Neurofilament light protein in plasma may be a noninvasive biomarker for neurodegeneration associated with Alzheimer's disease.
Researchers have devised a new blood test that can detect if amyloid had begun to accumulate in the brain. The test help physicians diagnose Alzheimer's disease in a cheaper, less invasive way than currently available. The researchers will present their findings at the Alzheimer's Association International Conference in London.
Researchers identified 33 metabolic compounds in blood samples that differed between those with dementia and cognitively healthy older adults. 7 of the metabolites were elevated in dementia patients, while 26 were at lower levels compared to samples of those without dementia. Elevating levels of those metabolites could have a neuroprotective effect against dementia.
A new method of examining blood plasma allowed researchers to identify specific chemical bonds within the blood. The new technique allowed researchers to accurately distinguish between Alzheimer's disease and Lewy body dementia, thus reducing cases of misdiagnosis.
Researchers have developed a blood test that looks at genetic markers to detect which babies who were deprived of oxygen at birth are at risk of developing neurodevelopment problems.
A newly developed blood test is 96% accurate in the early detection of Alzheimer's disease.
A new blood test to detect biomarkers for Alzheimer's disease is set to undergo trials in the Fall. The test will be able to identify traces of amyloid beta in blood samples with a high degree of accuracy.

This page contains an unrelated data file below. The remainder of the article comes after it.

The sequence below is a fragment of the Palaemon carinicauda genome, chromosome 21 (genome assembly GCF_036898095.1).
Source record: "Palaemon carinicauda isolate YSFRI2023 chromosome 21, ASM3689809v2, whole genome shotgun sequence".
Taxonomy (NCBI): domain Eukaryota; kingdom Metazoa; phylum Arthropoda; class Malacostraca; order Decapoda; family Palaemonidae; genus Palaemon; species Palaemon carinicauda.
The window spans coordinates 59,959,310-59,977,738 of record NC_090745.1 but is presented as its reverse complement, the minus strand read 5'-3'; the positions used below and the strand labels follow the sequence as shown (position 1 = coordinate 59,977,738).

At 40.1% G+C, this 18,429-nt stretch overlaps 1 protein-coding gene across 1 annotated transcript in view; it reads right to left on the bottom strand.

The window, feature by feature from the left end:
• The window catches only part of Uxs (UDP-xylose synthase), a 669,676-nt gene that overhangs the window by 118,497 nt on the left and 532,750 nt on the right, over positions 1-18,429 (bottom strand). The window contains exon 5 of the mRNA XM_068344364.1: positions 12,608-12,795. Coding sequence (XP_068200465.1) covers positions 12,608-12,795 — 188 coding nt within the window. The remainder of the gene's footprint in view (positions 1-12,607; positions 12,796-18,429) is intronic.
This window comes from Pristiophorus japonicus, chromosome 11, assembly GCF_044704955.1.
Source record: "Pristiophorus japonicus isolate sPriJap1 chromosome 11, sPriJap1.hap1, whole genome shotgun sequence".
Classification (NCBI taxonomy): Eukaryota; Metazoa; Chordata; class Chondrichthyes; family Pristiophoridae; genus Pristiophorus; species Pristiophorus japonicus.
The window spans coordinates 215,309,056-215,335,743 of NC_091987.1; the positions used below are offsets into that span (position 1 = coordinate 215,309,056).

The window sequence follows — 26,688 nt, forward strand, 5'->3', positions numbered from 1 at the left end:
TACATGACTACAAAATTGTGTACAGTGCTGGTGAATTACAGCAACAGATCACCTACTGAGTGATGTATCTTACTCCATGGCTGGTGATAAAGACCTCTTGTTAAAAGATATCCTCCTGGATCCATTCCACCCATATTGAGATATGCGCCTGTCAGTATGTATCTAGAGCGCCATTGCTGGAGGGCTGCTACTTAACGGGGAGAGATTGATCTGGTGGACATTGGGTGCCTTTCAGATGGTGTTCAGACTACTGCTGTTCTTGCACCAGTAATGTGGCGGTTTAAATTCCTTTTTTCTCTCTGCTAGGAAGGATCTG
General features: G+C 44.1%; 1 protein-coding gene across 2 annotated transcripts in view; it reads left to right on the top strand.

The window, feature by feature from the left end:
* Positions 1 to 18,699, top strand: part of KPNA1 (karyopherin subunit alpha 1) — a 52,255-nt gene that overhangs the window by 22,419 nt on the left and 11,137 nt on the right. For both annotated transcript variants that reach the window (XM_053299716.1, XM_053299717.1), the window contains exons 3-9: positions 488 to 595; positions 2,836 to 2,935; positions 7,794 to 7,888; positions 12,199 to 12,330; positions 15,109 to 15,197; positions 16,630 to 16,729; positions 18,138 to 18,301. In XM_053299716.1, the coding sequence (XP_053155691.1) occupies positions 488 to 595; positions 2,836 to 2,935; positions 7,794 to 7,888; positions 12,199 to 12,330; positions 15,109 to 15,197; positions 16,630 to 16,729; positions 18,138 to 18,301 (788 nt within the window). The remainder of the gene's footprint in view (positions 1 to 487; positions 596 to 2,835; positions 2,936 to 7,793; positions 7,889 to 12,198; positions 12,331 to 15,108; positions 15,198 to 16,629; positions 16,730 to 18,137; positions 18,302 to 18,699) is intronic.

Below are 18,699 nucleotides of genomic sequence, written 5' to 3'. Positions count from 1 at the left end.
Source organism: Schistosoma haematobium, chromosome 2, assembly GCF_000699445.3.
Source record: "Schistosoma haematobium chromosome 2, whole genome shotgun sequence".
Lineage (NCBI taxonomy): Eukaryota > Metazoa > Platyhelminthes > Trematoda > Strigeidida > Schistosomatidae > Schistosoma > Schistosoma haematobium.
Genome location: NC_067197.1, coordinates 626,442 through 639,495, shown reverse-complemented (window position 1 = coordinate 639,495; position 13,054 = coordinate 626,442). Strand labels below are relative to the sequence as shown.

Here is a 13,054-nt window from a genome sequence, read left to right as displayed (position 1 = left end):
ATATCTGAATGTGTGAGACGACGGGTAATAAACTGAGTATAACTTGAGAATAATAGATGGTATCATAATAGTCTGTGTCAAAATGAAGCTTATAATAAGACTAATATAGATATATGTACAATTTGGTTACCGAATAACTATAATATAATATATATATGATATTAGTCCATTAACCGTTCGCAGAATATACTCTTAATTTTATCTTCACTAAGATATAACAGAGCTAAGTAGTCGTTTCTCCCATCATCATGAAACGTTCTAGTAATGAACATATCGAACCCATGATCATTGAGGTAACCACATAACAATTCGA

Researchers use a simple blood test to detect evidence of concussion in patients up to 7 days after injury has occurred.
A new blood test for Alzheimer's disease is up-to 94% accurate at predicting dementia before symptoms appear. The test's accuracy is increased when genetic predisposition and age are taken into account. The new test may eventually replace PET neuroimaging, currently considered the gold standard, for early detection of Alzheimer's.
Researchers report they are nearing development of a blood test that will accurately detect Alzheimer's disease and give doctors the ability to intervene at the earliest stage of the disease.
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Blood tests revealed specific epigenetic biomarkers for schizophrenia. Researchers applied machine learning to analyze the CoRSIVs region of the human genome to identify the schizophrenia biomarkers. Testing the model with an independent data set revealed the AI technology can detect schizophrenia with 80% accuracy.